Although I first spotted London-based, Norway-born designer Amy Hunting’s hanging Block Shelf a couple of months back, it’s been on my mind once again as I’m currently on the hunt for innovative, space-saving bookshelf options. Although this particular specimen may be out of reach for me — it retails for €500 (about $637 U.S.) including shipping from Green Furniture Sweden — it’s still certainly worth ogling. 

For the prototype Block Shelf, Hunting used cotton sailing rope and untreated blocks of wood collected from the waste bins of timber importers across London to fashion a versatile storage solution that can be disassembled and easily put back together again when needed. The Block Shelf that’s in production and for sale now from Green Furniture Sweden is pretty much the same but the wood blocks are salvaged from Sweden’s flooring industry. Explains Hunting:

The dogma behind this product is probably quite obvious: what can you do with blocks of wood and cotton rope? Using a knot traditionally used for sailing and fishing you can pull the strings and the shelf will disassemble. It can easily be put together again.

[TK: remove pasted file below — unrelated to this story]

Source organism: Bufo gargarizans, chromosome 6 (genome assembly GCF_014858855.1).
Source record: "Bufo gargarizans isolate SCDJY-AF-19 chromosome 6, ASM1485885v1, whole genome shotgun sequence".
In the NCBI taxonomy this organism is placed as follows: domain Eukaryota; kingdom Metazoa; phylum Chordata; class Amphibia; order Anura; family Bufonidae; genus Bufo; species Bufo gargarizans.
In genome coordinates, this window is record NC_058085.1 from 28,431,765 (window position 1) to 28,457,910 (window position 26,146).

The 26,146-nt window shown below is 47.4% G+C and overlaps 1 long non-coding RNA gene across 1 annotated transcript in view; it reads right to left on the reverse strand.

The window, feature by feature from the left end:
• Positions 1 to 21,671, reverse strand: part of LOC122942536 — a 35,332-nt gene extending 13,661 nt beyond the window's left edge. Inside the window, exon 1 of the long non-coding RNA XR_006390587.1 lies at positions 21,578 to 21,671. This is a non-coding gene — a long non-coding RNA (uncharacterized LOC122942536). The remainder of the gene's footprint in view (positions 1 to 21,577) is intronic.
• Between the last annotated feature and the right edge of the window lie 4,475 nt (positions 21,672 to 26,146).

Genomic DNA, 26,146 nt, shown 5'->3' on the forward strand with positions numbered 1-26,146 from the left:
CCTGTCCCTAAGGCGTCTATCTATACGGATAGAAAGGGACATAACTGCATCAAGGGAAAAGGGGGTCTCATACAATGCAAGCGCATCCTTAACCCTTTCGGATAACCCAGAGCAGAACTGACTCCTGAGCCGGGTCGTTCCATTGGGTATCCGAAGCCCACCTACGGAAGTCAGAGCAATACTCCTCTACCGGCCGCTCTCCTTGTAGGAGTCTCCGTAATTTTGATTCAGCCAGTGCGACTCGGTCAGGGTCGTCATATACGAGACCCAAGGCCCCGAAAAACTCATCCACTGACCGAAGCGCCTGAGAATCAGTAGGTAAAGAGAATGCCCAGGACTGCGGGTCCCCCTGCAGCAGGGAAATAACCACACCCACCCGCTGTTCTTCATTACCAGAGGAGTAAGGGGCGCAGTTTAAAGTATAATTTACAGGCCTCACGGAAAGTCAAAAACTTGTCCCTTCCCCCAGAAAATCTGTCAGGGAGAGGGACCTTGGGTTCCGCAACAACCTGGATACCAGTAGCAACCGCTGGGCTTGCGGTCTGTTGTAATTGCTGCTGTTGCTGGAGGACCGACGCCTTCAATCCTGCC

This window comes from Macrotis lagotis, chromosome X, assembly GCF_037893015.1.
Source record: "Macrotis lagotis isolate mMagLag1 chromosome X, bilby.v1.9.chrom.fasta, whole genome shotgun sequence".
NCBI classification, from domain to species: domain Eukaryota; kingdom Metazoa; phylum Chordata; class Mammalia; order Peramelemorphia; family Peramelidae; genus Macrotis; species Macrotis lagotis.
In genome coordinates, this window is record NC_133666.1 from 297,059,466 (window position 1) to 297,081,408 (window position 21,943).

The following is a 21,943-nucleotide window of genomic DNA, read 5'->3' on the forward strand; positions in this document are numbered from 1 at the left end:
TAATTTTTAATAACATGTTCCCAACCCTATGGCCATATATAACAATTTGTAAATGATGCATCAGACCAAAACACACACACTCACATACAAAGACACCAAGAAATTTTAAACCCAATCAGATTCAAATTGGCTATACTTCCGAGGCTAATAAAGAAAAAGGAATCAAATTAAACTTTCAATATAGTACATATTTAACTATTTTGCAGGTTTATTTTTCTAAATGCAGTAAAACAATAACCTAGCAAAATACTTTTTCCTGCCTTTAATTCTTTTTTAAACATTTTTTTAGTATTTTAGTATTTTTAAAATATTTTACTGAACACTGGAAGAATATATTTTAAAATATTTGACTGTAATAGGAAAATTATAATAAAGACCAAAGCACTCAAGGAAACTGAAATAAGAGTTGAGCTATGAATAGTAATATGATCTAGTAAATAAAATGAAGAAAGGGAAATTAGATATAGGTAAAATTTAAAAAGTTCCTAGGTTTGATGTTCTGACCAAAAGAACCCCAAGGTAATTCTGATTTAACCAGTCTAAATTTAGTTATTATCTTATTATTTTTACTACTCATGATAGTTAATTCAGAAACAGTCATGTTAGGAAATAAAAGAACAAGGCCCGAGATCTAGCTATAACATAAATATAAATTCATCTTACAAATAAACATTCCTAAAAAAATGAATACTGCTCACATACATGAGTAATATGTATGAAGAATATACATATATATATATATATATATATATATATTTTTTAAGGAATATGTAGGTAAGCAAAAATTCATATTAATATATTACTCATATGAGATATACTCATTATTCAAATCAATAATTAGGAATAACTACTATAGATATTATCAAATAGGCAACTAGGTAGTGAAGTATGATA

The Block Shelf took home second prize at Sweden’s Green Furniture Award 2010 and for good reason: it's unfussy yet innovative, makes excellent use of recycled materials, and is ideal for small spaces where an occasional bit of shifting around might be required. Personally, I’d hang one from the ceiling and use it as a room divider. What do you think? 
Via [Re-Nest] via [Freshome]

Matt Hickman ( @mattyhick ) writes about design, architecture and the intersection between the natural world and the built environment.

Shelving that's not a chip off the old block
Made from salvaged blocks of wood and cotton sailing rope, Amy Hunting's hanging Block Shelf is ideal for small spaces where a bit of flexibility is required.